Commitment and frequency are important characteristics of a good result of treatment as sciatica is used for physical therapy and exercise. The use of pain-relieving therapies such as over-the-counter (OTC) or prescription medications or epidural steroid injections may or may not be combined with physical therapy.
Sciatica Treatment: Physiotherapy & Exercise Techniques
In the treatment of sciatica, a physical therapist can recommend a combination of different kinds of physical, manual, soft tissue mobilisation, and/or exercise therapies. Different exercises rely on the underlying cause of sciatica, as well as other variables, such as the pain level of the patient, general conditioning, and the training and expertise of the physical therapist.
The following list highlights common techniques:
Back exercises for extension and flexion help alleviate pain by encouraging spine movement. Often, with precise directional movement of the spine, people with lower back pain and sciatica feel relief. Until prescribing specific directional exercises, a physical therapist usually assesses the directional preference of a client, since these are personalised to the individual patient and symptoms. Such drills include bending backward (extension) and forward (flexion). A significant aspect of the McKenzie Approach, also known as mechanical diagnosis and therapy, is this directional movement (MDT).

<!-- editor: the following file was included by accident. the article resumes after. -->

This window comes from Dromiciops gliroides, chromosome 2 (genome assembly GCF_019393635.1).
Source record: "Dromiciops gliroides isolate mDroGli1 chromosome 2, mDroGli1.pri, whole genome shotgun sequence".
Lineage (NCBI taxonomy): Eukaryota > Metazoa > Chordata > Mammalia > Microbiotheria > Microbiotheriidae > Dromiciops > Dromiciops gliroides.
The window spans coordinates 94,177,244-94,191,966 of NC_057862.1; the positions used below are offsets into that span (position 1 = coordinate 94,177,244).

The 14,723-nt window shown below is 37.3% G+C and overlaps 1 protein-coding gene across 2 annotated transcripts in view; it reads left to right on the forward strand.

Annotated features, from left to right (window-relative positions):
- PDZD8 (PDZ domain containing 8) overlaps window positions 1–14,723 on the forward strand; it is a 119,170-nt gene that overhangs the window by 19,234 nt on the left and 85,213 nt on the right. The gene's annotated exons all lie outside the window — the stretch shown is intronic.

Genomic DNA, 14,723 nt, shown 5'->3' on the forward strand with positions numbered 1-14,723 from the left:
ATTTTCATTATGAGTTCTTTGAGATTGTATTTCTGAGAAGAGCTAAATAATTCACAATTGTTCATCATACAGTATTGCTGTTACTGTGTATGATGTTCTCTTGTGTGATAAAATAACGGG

The McKenzie Approach (mechanical diagnosis and therapy) is a method for recognising and treating a cause of pain in the spine, muscles, and/or joints that requires a series of active directional movements. Via exercise, for example, bringing leg pain closer to the spine, the technique focuses on moving the radiating pain closer to the middle of the body. This approach’s idea is that centralising the pain implies changes in symptoms. The aim is to reduce effects of radiation coming from the spine. In the McKenzie Approach, a therapist who practises this technique normally has special training.
Bodyweight and resistance exercises to strengthen the muscles of the belly, lower back, hips, and legs require strengthening exercises.
- Without rotating the joints, isometric exercises include contracting muscles. A plank or a bridge hold provides examples of isometric exercises. When symptoms are more severe, these exercises may help strengthen muscles.
- Isotonic exercises involve muscle contraction to endure a constant load, such as bands of resistance and weight training, to help improve muscle strength by continuously resisting specific movements.
Sciatica Prevention/Control: Posture and Lifestyle Modifications
In addition to physical therapy and exercise, in the treatment and prevention of sciatica, contributing to proper and ergonomically assisted posture while sitting, standing, and walking is necessary. It is also important to adopt regular routines, such as following ergonomically healthy lifting techniques and using good postures for sleep.
Avoid bed rest and stay active
Patients may find the pain hard to bear when sciatica is serious and may need to rest for a day or two. However, it is normally not recommended to rest for more than a few days, as prolonged rest or inactivity may increase pain and lead to deconditioning. To allow the flow of healing nutrients to the injured structures that cause pain, daily movement is necessary.
While physical therapy is typically elective, meaning that it is the choice of the person to participate or not, it is usually an integral component of overcoming the signs and symptoms and helping to avoid sciatica in the long term.